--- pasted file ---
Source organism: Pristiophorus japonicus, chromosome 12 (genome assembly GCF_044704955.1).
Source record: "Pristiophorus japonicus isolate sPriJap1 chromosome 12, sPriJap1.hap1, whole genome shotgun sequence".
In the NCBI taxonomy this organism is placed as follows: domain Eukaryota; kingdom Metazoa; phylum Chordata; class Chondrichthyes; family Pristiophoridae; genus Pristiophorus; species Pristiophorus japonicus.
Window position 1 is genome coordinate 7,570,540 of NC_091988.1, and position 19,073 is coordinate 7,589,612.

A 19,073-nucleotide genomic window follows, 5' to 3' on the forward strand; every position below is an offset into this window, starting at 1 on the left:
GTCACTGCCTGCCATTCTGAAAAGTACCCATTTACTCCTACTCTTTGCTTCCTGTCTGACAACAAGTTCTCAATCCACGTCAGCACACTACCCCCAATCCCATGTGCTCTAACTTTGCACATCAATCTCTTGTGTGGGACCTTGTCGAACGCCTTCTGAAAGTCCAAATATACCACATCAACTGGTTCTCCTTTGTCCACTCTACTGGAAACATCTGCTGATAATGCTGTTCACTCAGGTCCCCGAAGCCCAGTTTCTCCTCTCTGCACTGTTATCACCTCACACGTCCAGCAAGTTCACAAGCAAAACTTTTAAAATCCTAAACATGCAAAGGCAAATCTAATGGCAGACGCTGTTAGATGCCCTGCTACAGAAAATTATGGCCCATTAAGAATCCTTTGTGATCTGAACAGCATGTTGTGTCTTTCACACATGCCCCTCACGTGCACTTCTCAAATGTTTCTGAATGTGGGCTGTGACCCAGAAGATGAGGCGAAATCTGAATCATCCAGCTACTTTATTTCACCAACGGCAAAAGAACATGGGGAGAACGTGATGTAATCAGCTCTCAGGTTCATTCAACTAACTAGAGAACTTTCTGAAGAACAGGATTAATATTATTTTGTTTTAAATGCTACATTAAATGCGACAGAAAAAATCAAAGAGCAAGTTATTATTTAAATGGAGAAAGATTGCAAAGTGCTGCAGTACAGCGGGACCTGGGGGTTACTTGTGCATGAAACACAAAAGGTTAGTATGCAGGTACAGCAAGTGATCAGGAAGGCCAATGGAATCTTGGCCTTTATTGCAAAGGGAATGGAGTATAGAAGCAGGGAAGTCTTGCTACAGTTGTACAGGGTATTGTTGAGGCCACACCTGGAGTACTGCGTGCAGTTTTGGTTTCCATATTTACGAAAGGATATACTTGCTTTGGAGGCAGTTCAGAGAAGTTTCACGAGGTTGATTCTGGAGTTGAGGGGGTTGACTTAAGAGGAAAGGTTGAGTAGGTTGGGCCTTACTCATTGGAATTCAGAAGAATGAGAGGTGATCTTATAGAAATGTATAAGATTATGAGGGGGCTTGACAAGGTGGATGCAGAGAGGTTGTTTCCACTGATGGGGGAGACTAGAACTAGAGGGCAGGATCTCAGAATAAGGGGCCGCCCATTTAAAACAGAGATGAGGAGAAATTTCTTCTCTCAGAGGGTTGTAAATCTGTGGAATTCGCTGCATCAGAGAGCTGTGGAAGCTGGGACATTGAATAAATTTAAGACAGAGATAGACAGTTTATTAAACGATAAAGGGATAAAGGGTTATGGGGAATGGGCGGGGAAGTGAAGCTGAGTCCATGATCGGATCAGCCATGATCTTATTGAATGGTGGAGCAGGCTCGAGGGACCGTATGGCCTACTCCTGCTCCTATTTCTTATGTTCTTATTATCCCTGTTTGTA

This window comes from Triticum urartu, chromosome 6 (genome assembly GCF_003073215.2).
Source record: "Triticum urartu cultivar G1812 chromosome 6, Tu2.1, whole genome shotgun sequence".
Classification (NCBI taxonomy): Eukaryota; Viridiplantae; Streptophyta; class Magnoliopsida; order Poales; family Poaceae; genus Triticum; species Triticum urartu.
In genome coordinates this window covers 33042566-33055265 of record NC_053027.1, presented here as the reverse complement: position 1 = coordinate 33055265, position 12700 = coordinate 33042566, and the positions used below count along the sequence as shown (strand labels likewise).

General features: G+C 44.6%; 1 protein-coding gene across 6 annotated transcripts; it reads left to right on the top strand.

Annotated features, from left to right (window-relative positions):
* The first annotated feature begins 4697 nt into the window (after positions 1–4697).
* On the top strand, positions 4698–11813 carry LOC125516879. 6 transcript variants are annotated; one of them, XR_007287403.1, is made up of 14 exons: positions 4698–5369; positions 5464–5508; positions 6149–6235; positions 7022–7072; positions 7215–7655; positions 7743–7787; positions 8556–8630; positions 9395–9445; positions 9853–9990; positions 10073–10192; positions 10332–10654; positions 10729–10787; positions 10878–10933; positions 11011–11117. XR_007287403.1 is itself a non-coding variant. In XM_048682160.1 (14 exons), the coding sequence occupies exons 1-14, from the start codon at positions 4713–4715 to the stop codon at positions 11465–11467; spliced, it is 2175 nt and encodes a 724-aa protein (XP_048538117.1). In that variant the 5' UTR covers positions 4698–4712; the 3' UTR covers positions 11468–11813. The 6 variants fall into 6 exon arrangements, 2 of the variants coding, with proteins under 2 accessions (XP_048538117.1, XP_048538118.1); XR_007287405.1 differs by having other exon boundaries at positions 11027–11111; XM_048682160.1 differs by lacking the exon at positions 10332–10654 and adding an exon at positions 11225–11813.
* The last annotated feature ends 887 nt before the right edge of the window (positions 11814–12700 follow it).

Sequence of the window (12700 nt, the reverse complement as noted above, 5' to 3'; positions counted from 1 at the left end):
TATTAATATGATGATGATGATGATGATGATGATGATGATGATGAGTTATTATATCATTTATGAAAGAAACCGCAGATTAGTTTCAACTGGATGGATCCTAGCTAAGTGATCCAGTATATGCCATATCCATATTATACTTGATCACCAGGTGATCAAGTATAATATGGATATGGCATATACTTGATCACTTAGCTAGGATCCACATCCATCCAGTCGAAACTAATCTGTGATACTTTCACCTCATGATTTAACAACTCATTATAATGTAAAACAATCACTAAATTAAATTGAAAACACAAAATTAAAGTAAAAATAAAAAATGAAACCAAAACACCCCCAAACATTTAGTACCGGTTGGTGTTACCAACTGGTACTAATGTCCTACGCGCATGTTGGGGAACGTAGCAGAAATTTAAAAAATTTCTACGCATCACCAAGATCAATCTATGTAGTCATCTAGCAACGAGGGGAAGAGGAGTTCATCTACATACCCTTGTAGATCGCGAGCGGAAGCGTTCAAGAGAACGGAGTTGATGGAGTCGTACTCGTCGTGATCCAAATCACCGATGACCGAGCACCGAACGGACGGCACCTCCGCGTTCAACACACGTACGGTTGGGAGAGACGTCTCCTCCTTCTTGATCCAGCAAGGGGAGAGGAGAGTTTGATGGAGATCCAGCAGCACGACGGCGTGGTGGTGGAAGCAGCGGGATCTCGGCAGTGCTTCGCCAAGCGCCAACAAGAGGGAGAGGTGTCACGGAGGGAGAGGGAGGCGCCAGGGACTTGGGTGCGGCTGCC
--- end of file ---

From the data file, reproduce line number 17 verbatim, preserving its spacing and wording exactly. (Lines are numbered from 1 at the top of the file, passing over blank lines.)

TATTAATATGATGATGATGATGATGATGATGATGATGATGATGAGTTATTATATCATTTATGAAAGAAACCGCAGATTAGTTTCAACTGGATGGATCCTAGCTAAGTGATCCAGTATATGCCATATCCATATTATACTTGATCACCAGGTGATCAAGTATAATATGGATATGGCATATACTTGATCACTTAGCTAGGATCCACATCCATCCAGTCGAAACTAATCTGTGATACTTTCACCTCATGATTTAACAACTCATTATAATGTAAAACAATCACTAAATTAAATTGAAAACACAAAATTAAAGTAAAAATAAAAAATGAAACCAAAACACCCCCAAACATTTAGTACCGGTTGGTGTTACCAACTGGTACTAATGTCCTACGCGCATGTTGGGGAACGTAGCAGAAATTTAAAAAATTTCTACGCATCACCAAGATCAATCTATGTAGTCATCTAGCAACGAGGGGAAGAGGAGTTCATCTACATACCCTTGTAGATCGCGAGCGGAAGCGTTCAAGAGAACGGAGTTGATGGAGTCGTACTCGTCGTGATCCAAATCACCGATGACCGAGCACCGAACGGACGGCACCTCCGCGTTCAACACACGTACGGTTGGGAGAGACGTCTCCTCCTTCTTGATCCAGCAAGGGGAGAGGAGAGTTTGATGGAGATCCAGCAGCACGACGGCGTGGTGGTGGAAGCAGCGGGATCTCGGCAGTGCTTCGCCAAGCGCCAACAAGAGGGAGAGGTGTCACGGAGGGAGAGGGAGGCGCCAGGGACTTGGGTGCGGCTGCC